Your parents are wrong: Experts say you no longer need to warm up your car

Cars actually warm up faster without idling
Your parents are wrong: Experts say you no longer need to warm up your car

It’s the advice our parents have been giving us for generations: You need to warm up your car before driving when temperatures dip below freezing.

But according to new research, what once was true isn’t any longer. Nowadays, cars can be driven immediately at neighborhood speed. That wasn’t always the case.

Most cars built before 1995 used a carburetor, a device that combined air and fuel. With a carburetor, it was important to let the car idle for a few minutes to make sure the engine would run properly.

But now, the auto industry’s changed over to a fuel injection method that’s eliminated the need for the carburetor, as well as the need to warm up your engine.

AAA recommends letting your car idle for just 15 to 30 seconds, or enough time to fasten your seat belt, adjust your mirrors, and go.

“That’s actually a faster way to get things like heat in your car going faster rather than having your car sit idle, which doesn’t heat it up that fast,” said Nick Jarmusz, of AAA Wisconsin.

Whether or not you choose to warm up your engine, no mechanical damage will happen to your car.

“What was true of cars that were built before the 1990s is not true of cars that are built now,” said Jarmusz. “That’s true of a lot of different things, not just the mechanics of things like warming up your car, but safety features and other things.”

The Environmental Protection Agency agrees with AAA that warming up your car is not only not helpful, but it’s wasteful, too. Idling for more than 30 seconds uses more fuel than restarting your car.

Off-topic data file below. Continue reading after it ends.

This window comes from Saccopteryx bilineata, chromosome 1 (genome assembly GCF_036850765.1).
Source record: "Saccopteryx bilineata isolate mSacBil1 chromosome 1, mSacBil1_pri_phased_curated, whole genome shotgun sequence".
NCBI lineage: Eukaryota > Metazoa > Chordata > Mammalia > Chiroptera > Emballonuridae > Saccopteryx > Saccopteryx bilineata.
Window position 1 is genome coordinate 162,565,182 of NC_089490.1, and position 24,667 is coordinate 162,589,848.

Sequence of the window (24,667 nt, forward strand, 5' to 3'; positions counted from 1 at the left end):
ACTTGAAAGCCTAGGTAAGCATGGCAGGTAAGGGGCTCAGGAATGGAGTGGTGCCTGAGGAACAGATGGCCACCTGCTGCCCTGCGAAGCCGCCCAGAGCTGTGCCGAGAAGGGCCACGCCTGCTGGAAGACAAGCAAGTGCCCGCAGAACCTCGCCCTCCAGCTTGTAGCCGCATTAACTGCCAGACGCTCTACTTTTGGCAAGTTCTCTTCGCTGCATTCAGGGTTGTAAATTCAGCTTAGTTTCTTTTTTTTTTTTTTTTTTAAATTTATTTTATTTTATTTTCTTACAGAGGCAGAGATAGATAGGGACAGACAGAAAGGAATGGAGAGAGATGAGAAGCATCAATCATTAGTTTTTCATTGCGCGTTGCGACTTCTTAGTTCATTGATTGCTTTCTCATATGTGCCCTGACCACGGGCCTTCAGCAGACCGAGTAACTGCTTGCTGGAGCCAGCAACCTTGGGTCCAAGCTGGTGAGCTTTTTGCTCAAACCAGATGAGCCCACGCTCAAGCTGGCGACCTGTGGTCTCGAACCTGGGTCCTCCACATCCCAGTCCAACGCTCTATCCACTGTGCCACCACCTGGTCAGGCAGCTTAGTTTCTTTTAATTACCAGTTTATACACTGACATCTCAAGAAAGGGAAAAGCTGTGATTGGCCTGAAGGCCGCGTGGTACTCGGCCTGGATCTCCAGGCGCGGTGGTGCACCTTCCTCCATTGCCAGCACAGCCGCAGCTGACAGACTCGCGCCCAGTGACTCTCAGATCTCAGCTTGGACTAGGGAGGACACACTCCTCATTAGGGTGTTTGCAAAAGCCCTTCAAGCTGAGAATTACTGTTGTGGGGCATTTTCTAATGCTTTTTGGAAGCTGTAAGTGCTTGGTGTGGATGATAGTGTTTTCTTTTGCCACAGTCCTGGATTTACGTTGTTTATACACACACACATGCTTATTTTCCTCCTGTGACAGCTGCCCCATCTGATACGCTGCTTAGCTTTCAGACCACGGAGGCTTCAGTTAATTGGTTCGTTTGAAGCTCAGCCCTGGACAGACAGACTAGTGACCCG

These guidelines don’t mean you should speed off right away, though. All experts agree that drivers should take it easy in the first few minutes of driving, especially when temperatures drop below freezing. AAA suggests driving no more than 45 mph for the first five minutes.

“Your bigger concern is really your battery, which you can’t address at the time,” said Jarmusz. “If your battery doesn’t have enough to crank over in extreme cold temperatures, you’re not going to find that out until it’s not cranking over. That’s why we recommend people get their batteries serviced and checked at the beginning of winter.”

Some major cities, such as Minneapolis, Chicago, and New York are taking this a step further by restricting how long the average driver can idle his or her car. Minneapolis, for example, limits the length of idling to three minutes. If you’re found idling for longer, you’ll have to pay a fine.

AAA estimates the average driver allows their car to idle five to 10 minutes a day. If you multiply that by all the drivers in the country, it adds up to a lot of wasted fuel and money, not to mention air pollution.

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